NRL clubs are agitating for a major overhaul of the way rugby league in Australia is structured when the game emerges from the coronavirus crisis, using the English Premier League as a template for a new landscape in which they would have much more power.
The clubs will be briefed on Monday morning by the NRL following a meeting of the ARL Commission, with pay cuts for players and executives expected to be rubber-stamped as the code attempts to survive the COVID-19 lockdown in the absence of broadcast income from Nine Entertainment and Foxtel, whose next instalments are due on Wednesday.
Manchester City’s Sergio Aguero is one of the biggest stars of the Premier League.Credit:AP
The document, obtained by the Herald, spells out how much greater weight clubs have in the game there than over affairs in the NRL here, with the Premier League "reporting to 20 member clubs”, who are each equal shareholders, and 14 out of the 20 required to vote on a particular issue to affect change.
It describes the role of the Premier League management as "to manage and govern the league, monetise the rights globally for clubs, distribute the money equitably amongst clubs to reinvest in talent, stadium and local communities, provide responsible support to lower league clubs and wider football and community development.”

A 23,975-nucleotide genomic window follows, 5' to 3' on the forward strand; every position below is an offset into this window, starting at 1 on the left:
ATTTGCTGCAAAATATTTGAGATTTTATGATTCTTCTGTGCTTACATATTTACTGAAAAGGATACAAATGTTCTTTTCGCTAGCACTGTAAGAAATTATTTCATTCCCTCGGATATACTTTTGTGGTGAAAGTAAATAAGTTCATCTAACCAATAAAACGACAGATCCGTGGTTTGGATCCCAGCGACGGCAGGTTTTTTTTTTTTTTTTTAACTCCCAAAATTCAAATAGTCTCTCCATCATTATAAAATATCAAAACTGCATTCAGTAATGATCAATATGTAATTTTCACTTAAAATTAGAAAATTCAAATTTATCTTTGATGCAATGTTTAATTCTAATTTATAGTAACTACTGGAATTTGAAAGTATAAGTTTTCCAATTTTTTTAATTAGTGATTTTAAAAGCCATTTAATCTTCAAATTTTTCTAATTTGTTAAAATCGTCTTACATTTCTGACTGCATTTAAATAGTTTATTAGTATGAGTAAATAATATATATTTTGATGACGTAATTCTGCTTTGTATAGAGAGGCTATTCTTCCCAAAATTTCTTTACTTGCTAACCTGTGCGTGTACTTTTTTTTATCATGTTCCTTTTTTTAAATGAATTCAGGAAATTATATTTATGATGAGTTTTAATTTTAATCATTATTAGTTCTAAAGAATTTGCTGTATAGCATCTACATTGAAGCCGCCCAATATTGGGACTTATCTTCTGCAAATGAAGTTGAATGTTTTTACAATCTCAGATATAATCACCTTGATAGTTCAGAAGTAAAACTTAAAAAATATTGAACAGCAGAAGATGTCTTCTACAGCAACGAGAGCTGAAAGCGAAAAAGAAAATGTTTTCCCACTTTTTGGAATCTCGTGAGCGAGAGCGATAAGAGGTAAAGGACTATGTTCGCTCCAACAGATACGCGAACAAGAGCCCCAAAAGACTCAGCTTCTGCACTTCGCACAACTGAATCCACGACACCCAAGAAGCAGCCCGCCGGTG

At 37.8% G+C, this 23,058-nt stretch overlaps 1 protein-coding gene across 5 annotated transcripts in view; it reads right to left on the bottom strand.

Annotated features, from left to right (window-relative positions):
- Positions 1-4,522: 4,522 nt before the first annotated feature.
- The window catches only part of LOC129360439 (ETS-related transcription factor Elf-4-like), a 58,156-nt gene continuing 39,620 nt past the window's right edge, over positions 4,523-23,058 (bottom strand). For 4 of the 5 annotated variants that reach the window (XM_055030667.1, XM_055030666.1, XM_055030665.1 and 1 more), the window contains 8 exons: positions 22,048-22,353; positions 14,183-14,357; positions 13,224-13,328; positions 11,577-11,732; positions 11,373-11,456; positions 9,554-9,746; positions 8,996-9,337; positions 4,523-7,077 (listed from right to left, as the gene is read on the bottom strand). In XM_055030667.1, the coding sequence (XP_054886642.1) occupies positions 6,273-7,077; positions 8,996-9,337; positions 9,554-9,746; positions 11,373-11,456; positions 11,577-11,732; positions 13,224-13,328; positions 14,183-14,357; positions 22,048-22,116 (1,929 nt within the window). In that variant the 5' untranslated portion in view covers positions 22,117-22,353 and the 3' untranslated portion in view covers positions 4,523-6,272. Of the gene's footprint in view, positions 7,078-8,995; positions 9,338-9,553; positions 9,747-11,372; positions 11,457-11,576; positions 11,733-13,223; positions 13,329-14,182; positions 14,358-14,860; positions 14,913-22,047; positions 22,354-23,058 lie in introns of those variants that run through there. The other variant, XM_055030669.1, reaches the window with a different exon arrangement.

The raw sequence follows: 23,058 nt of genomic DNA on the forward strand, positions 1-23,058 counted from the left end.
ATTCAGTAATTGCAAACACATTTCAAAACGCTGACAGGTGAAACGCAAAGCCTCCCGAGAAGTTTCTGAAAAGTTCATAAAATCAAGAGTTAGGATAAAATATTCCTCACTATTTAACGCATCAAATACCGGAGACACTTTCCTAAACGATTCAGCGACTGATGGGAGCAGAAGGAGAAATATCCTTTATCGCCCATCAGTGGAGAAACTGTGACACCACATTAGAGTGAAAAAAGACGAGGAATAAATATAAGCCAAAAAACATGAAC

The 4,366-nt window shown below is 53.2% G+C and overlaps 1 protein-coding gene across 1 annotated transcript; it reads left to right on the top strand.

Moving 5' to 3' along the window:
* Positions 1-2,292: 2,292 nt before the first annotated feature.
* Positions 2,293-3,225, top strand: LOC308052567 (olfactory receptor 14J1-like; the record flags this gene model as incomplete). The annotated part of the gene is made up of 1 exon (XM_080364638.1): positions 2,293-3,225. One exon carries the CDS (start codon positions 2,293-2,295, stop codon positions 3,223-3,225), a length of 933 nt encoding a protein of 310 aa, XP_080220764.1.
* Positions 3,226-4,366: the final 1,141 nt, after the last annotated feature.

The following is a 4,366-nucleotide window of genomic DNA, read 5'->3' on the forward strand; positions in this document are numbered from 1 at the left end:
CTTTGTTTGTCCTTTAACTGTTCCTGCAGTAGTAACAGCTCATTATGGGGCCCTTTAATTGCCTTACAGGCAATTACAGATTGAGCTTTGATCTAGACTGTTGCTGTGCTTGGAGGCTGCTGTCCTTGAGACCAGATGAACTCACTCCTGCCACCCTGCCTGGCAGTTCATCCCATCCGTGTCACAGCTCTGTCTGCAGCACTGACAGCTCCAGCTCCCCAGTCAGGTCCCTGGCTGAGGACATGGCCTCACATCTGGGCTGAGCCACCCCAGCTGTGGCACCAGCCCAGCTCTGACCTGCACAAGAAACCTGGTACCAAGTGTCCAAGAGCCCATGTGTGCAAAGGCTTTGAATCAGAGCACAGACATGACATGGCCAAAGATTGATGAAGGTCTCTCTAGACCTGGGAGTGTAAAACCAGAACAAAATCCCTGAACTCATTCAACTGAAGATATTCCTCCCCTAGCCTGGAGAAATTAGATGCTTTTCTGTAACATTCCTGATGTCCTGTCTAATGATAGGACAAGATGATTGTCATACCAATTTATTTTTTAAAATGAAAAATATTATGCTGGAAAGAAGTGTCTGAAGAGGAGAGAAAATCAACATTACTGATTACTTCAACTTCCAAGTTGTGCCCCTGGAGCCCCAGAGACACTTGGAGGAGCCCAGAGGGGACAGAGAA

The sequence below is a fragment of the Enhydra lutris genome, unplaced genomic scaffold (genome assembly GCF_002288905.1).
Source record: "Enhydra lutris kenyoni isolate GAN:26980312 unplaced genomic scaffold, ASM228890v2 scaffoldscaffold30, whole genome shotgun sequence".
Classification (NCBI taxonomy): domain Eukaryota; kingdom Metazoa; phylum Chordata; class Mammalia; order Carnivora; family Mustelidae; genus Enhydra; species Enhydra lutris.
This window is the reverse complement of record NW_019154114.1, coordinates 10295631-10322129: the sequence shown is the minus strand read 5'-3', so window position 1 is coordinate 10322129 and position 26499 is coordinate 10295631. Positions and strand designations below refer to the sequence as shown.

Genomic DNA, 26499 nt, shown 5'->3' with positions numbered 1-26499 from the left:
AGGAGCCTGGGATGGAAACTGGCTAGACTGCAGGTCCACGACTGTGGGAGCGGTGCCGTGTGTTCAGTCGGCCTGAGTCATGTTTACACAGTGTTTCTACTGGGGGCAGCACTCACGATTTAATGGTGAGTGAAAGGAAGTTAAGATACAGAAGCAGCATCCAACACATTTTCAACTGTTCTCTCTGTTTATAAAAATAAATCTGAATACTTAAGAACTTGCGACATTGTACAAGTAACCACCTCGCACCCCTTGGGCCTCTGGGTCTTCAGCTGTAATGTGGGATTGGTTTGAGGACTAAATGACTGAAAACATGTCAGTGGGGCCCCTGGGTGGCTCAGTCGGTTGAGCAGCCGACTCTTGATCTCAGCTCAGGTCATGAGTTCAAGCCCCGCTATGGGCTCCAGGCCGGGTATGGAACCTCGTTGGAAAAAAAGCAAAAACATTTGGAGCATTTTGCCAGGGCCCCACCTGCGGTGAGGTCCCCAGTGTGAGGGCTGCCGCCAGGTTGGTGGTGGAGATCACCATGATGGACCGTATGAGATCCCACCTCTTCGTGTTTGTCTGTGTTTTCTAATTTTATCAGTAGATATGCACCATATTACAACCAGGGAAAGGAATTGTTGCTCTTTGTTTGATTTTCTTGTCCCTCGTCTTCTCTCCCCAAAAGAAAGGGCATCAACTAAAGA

According to the document that has been passed around by NRL clubs, 83 per cent of all revenue that flows into the Premier League is passed on to its clubs.
The NRL’s 2019 annual report says 43 per cent of all revenue was distributed to the 16 clubs – a pool of $228.1 million from total revenue of $528.5m.
The NRL has wider responsibilities than simply the country’s elite competition, pumping $48m into the states and $40m to development and employs about 400 staff.
However, there is a belief among some clubs that the NRL should be a significantly leaner operation.
According to the Premier League document they are using as a model, only a penny out of every pound that flows into the game there is spent on operating costs and the Premier League head office has only 140 staff.
While uncertainty has gripped the NRL and its clubs over the past fortnight, particularly since the competition was shut down on Monday, there was some good news on Friday when Telstra confirmed it would not pull back from its major sponsorship and from its role as the code's digital broadcast partner while there were no games.
"Telstra is a very strong supporter of Australian sport and we remain committed to all of our partnerships across NRL, AFL, netball and FFA, and will continue with our support regardless of season interruptions," a Telstra spokesman said.
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